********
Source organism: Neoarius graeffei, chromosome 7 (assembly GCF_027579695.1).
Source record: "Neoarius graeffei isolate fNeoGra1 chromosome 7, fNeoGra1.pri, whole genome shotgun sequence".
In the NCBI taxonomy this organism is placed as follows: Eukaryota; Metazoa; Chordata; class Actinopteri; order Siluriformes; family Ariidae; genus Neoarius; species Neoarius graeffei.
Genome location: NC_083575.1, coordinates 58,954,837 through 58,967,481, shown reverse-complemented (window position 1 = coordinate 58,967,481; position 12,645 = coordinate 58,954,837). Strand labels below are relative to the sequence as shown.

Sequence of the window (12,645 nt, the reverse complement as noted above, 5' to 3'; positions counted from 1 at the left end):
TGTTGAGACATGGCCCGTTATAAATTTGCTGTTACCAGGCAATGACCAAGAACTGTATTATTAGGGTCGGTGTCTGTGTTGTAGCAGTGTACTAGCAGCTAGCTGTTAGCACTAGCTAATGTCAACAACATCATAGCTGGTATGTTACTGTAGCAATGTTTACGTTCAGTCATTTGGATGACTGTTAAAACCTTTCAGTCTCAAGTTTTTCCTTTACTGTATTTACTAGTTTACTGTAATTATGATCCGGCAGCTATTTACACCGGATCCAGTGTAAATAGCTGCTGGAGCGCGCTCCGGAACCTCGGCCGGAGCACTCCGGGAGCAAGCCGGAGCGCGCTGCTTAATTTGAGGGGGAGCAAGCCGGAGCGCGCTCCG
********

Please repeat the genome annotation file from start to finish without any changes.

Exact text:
Source organism: Neoarius graeffei, chromosome 7 (assembly GCF_027579695.1).
Source record: "Neoarius graeffei isolate fNeoGra1 chromosome 7, fNeoGra1.pri, whole genome shotgun sequence".
In the NCBI taxonomy this organism is placed as follows: Eukaryota; Metazoa; Chordata; class Actinopteri; order Siluriformes; family Ariidae; genus Neoarius; species Neoarius graeffei.
Genome location: NC_083575.1, coordinates 58,954,837 through 58,967,481, shown reverse-complemented (window position 1 = coordinate 58,967,481; position 12,645 = coordinate 58,954,837). Strand labels below are relative to the sequence as shown.

Sequence of the window (12,645 nt, the reverse complement as noted above, 5' to 3'; positions counted from 1 at the left end):
TGTTGAGACATGGCCCGTTATAAATTTGCTGTTACCAGGCAATGACCAAGAACTGTATTATTAGGGTCGGTGTCTGTGTTGTAGCAGTGTACTAGCAGCTAGCTGTTAGCACTAGCTAATGTCAACAACATCATAGCTGGTATGTTACTGTAGCAATGTTTACGTTCAGTCATTTGGATGACTGTTAAAACCTTTCAGTCTCAAGTTTTTCCTTTACTGTATTTACTAGTTTACTGTAATTATGATCCGGCAGCTATTTACACCGGATCCAGTGTAAATAGCTGCTGGAGCGCGCTCCGGAACCTCGGCCGGAGCACTCCGGGAGCAAGCCGGAGCGCGCTGCTTAATTTGAGGGGGAGCAAGCCGGAGCGCGCTCCG